Self-conscious emotions (shame, guilt and embarrassment) are part of many individuals' experiences of seeking STI testing. These emotions can have negative impacts on individuals' interpretations of the STI testing process, their willingness to seek treatment and their willingness to inform sexual partners in light of positive STI diagnoses. Because of these impacts, researchers have called for more work to be completed on the connections between shame, guilt, embarrassment and STI testing. We examine the specific events in the STI testing process that trigger self-conscious emotions in young adults who seek STI testing; and to understand what it is about these events that triggers these emotions.
Semi-structured interviews with 30 adults (21 women, 9 men) in the Republic of Ireland.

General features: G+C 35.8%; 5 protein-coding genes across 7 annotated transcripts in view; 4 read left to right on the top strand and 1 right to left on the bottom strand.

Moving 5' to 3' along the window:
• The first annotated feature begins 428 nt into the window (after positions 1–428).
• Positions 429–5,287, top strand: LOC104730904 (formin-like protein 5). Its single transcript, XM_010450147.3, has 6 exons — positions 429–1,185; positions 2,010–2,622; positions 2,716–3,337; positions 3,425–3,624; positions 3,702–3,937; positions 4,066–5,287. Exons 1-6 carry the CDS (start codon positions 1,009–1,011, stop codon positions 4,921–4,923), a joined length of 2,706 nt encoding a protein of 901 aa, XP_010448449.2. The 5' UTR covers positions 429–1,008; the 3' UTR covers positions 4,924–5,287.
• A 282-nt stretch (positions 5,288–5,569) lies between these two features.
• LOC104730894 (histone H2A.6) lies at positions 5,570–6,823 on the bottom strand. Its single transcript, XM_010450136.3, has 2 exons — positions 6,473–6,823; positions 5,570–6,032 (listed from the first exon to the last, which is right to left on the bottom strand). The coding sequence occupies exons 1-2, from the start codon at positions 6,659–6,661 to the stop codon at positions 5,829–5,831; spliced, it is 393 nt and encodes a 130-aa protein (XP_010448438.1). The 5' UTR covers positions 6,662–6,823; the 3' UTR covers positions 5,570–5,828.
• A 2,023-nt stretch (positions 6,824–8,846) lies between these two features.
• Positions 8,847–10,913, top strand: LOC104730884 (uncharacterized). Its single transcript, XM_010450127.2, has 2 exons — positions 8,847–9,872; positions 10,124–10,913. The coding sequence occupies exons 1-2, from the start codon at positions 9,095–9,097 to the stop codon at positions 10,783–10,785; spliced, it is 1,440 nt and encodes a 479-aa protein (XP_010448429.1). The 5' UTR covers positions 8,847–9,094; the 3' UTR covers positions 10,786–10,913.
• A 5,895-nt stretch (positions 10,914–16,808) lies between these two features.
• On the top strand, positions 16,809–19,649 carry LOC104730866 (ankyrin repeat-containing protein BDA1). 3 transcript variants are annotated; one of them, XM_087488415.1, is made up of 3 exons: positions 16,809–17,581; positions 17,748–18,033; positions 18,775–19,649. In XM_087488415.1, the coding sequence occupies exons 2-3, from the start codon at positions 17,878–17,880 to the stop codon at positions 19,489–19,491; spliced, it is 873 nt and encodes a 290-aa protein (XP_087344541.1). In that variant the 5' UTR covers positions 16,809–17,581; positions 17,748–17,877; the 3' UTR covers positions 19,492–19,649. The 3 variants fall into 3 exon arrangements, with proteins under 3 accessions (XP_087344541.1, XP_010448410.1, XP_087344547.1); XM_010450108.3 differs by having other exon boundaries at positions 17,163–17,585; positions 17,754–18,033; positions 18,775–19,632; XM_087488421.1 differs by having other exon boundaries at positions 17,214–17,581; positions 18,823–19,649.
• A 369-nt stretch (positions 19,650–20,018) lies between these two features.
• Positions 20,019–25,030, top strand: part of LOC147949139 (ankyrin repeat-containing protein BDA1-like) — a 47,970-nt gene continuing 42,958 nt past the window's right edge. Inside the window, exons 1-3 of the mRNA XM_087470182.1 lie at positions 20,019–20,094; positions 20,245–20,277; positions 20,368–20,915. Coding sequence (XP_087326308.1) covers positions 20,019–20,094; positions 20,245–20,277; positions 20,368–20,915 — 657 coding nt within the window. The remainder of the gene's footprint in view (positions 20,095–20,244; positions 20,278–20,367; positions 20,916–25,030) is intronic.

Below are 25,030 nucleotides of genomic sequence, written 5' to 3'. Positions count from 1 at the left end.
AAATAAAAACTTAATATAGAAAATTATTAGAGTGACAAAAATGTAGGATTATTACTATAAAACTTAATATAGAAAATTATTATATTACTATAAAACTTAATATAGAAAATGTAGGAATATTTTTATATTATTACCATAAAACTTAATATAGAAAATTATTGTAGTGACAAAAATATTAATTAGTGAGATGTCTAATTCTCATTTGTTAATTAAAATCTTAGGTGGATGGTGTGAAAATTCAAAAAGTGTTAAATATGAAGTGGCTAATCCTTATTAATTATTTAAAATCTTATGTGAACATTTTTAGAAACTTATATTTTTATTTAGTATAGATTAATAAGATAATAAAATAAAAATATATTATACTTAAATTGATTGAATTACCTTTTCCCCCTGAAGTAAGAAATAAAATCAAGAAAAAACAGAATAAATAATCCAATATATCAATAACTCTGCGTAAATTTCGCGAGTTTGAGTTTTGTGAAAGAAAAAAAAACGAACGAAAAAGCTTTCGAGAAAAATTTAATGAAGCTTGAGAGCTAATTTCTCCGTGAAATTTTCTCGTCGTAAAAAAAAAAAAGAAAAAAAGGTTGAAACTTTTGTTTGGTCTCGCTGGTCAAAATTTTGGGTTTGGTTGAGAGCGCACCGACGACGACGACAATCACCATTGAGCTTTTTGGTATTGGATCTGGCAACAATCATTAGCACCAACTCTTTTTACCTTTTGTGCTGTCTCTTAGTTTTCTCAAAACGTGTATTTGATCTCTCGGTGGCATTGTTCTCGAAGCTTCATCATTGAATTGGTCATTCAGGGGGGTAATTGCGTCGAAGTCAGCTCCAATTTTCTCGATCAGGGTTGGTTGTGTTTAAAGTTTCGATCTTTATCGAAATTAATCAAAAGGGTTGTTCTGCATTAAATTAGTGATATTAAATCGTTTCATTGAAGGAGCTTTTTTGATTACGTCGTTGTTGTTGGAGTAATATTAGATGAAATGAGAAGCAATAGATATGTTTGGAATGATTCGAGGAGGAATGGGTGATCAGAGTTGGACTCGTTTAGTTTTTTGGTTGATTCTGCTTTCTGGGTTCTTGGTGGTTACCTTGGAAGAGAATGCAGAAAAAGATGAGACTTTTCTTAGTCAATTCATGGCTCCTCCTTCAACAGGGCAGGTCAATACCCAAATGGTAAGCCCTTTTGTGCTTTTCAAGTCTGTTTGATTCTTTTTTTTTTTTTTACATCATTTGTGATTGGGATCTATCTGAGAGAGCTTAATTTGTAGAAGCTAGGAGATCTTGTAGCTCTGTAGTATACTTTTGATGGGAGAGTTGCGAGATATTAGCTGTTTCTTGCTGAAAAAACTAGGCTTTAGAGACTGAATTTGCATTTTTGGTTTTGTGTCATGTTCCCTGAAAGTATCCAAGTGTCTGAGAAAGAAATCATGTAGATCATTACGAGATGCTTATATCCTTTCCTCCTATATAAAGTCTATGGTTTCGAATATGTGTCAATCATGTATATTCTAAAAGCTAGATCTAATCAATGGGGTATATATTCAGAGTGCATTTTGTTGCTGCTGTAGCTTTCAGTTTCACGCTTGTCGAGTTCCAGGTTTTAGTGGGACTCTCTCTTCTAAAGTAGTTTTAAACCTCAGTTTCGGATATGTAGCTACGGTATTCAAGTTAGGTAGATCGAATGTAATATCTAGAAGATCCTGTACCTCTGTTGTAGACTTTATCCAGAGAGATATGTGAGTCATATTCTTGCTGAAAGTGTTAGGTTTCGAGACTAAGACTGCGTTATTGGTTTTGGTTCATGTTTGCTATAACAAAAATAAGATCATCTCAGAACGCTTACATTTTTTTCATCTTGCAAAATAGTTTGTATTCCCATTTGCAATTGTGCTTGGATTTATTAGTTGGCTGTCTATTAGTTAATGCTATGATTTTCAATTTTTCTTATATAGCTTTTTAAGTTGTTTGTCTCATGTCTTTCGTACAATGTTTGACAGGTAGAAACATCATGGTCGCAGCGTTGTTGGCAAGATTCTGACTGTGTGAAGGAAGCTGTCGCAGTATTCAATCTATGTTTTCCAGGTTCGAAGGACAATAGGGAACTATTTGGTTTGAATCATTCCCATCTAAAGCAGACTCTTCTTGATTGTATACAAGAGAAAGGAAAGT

Seven specific triggers of self-conscious emotions were identified. These were: having unprotected sex, associated with the initial reason for seeking STI testing; talking to partners and peers about the intention to seek STI testing; the experience of accessing STI testing facilities and sitting in clinic waiting rooms; negative interactions with healthcare professionals; receiving a positive diagnosis of an STI; having to notify sexual partners in light of a positive STI diagnosis; and accessing healthcare settings for treatment for an STI. Self-conscious emotions were triggered in each case by a perceived threat to respondents' social identities.
There are multiple triggers of self-conscious emotions in the STI testing process, ranging from the initial decision to seek testing, right through to the experience of accessing treatment. The role of self-conscious emotions needs to be considered in each component of service design from health promotion approaches, through facility layout to the training of all professionals involved in the STI testing process.